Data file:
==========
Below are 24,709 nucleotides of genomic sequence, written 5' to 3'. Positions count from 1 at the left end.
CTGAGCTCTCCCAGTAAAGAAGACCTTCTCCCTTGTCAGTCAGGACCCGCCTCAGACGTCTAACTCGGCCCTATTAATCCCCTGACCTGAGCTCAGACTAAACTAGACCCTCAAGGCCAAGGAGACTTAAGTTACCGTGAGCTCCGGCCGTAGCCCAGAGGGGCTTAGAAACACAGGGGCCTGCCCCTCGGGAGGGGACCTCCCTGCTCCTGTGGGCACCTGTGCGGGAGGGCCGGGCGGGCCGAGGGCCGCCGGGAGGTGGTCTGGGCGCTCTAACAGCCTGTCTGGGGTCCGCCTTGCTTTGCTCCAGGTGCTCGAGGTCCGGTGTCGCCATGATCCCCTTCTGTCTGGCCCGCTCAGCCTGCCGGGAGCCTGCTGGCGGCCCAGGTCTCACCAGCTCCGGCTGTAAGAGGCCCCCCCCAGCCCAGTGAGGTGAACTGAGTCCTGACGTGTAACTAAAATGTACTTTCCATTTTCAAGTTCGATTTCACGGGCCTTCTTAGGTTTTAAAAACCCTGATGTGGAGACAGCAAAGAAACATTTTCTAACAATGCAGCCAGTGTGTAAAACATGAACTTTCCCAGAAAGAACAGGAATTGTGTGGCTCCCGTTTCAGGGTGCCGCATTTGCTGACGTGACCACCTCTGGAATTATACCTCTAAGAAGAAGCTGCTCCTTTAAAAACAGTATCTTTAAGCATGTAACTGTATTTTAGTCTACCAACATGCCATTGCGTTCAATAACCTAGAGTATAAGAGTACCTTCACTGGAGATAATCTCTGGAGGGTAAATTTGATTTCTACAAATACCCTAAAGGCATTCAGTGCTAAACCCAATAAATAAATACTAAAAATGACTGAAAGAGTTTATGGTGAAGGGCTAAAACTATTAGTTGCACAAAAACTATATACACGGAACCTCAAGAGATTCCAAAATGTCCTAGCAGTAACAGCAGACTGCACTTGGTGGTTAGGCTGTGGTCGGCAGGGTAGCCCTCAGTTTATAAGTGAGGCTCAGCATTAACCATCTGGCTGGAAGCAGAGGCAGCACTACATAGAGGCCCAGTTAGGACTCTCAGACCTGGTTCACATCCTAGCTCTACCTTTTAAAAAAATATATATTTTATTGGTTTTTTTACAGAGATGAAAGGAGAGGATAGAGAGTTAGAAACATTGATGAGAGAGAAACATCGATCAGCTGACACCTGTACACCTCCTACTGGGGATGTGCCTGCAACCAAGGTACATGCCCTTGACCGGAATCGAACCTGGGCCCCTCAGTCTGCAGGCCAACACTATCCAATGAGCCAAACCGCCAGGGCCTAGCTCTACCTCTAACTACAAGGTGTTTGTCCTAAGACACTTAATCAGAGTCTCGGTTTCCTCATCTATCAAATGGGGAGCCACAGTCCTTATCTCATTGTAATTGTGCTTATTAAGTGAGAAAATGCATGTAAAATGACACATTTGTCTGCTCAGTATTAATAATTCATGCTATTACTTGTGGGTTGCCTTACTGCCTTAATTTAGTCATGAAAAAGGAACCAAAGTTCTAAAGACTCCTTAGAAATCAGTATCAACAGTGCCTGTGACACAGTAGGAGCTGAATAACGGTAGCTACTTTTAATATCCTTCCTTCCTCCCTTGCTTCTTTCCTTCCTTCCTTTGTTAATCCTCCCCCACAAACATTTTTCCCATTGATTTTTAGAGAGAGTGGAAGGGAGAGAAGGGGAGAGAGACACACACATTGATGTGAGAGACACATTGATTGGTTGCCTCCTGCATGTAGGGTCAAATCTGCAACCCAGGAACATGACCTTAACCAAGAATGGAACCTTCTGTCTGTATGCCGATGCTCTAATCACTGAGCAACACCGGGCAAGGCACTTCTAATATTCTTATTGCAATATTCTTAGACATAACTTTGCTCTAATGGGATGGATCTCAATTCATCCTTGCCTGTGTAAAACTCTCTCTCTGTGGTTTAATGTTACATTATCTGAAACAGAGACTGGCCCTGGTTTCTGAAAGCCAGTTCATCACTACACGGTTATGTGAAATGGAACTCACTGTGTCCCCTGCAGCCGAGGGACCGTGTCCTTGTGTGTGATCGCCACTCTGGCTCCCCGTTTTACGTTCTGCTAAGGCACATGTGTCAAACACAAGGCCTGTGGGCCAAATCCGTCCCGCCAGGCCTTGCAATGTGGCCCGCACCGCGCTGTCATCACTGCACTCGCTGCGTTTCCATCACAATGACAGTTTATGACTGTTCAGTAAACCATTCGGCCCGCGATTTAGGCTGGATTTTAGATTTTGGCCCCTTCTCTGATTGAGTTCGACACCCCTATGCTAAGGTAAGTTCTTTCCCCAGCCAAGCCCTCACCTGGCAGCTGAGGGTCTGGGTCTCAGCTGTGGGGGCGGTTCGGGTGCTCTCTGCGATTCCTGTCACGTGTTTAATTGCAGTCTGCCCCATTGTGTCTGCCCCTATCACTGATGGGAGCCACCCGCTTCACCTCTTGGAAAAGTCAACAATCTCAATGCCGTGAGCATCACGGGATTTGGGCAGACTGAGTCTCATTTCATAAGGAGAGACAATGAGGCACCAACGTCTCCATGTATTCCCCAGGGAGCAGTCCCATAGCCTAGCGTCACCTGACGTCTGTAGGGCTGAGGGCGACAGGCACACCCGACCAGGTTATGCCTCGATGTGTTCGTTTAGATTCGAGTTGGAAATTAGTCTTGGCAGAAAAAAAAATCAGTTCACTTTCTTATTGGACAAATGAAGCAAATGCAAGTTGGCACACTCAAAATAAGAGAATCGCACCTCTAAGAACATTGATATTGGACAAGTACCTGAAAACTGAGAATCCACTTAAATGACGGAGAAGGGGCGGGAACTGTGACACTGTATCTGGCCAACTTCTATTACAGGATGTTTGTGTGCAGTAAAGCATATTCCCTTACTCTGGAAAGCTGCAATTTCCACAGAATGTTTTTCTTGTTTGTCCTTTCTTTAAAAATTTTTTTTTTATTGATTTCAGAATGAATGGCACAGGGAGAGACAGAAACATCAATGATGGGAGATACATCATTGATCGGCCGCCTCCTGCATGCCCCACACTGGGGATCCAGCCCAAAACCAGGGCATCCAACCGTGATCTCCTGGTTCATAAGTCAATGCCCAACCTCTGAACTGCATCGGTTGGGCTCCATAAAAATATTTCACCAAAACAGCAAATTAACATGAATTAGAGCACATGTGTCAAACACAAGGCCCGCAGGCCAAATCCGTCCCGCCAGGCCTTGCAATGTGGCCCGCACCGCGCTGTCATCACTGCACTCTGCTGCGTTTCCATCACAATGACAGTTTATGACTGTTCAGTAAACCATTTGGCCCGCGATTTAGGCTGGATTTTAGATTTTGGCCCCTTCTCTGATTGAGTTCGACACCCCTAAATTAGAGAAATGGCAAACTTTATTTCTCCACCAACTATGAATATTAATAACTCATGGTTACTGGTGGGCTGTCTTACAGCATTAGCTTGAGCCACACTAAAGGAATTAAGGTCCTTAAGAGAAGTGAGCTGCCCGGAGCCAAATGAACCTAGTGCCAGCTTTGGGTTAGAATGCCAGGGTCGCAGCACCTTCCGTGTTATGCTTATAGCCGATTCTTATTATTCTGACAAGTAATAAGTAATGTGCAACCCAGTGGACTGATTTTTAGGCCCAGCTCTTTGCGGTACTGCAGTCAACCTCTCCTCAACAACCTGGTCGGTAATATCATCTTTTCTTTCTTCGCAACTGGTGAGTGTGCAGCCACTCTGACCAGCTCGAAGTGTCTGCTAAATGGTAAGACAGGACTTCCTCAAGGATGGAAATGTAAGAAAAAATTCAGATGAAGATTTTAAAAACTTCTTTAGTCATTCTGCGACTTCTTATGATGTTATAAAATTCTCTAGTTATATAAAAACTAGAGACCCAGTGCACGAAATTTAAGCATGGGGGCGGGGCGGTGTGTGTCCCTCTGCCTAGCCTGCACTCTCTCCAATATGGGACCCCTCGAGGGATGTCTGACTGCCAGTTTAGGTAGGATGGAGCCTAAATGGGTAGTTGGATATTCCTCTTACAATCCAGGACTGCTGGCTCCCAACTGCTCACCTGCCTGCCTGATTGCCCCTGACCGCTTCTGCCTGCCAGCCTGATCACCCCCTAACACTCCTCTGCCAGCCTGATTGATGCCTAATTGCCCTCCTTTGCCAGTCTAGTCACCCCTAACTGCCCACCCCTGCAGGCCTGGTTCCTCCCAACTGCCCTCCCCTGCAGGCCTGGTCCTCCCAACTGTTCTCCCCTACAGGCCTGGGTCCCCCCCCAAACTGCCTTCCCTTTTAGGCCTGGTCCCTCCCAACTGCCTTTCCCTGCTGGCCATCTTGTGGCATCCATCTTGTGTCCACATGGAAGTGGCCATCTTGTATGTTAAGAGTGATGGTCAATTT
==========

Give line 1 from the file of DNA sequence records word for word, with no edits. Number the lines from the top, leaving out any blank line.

Below are 24,709 nucleotides of genomic sequence, written 5' to 3'. Positions count from 1 at the left end.